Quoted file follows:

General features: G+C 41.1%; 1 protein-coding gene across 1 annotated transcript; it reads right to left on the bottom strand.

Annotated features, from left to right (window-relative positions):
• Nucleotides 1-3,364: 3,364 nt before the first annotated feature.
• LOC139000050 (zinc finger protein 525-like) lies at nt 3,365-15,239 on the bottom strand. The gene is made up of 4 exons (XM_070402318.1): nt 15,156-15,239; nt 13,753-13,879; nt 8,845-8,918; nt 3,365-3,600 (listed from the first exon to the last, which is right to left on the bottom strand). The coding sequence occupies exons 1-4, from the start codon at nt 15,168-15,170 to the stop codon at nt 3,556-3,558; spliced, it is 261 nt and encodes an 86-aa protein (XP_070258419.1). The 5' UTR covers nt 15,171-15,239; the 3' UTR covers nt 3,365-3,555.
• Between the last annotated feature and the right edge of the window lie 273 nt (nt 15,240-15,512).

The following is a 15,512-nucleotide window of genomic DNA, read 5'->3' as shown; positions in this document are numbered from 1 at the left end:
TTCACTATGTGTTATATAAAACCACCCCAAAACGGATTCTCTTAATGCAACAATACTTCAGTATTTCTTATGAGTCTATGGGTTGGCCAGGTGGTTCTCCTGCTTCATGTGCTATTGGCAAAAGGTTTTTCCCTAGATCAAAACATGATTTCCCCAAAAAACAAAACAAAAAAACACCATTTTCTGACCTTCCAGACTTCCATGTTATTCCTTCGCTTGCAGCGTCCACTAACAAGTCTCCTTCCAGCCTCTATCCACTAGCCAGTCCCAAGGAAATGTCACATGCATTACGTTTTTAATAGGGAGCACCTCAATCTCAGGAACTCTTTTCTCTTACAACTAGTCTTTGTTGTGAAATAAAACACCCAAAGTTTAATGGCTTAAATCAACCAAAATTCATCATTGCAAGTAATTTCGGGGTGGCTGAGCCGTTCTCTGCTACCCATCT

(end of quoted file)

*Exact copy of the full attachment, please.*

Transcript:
General features: G+C 41.1%; 1 protein-coding gene across 1 annotated transcript; it reads right to left on the bottom strand.

Annotated features, from left to right (window-relative positions):
• Nucleotides 1-3,364: 3,364 nt before the first annotated feature.
• LOC139000050 (zinc finger protein 525-like) lies at nt 3,365-15,239 on the bottom strand. The gene is made up of 4 exons (XM_070402318.1): nt 15,156-15,239; nt 13,753-13,879; nt 8,845-8,918; nt 3,365-3,600 (listed from the first exon to the last, which is right to left on the bottom strand). The coding sequence occupies exons 1-4, from the start codon at nt 15,168-15,170 to the stop codon at nt 3,556-3,558; spliced, it is 261 nt and encodes an 86-aa protein (XP_070258419.1). The 5' UTR covers nt 15,171-15,239; the 3' UTR covers nt 3,365-3,555.
• Between the last annotated feature and the right edge of the window lie 273 nt (nt 15,240-15,512).

The following is a 15,512-nucleotide window of genomic DNA, read 5'->3' as shown; positions in this document are numbered from 1 at the left end:
TTCACTATGTGTTATATAAAACCACCCCAAAACGGATTCTCTTAATGCAACAATACTTCAGTATTTCTTATGAGTCTATGGGTTGGCCAGGTGGTTCTCCTGCTTCATGTGCTATTGGCAAAAGGTTTTTCCCTAGATCAAAACATGATTTCCCCAAAAAACAAAACAAAAAAACACCATTTTCTGACCTTCCAGACTTCCATGTTATTCCTTCGCTTGCAGCGTCCACTAACAAGTCTCCTTCCAGCCTCTATCCACTAGCCAGTCCCAAGGAAATGTCACATGCATTACGTTTTTAATAGGGAGCACCTCAATCTCAGGAACTCTTTTCTCTTACAACTAGTCTTTGTTGTGAAATAAAACACCCAAAGTTTAATGGCTTAAATCAACCAAAATTCATCATTGCAAGTAATTTCGGGGTGGCTGAGCCGTTCTCTGCTACCCATCT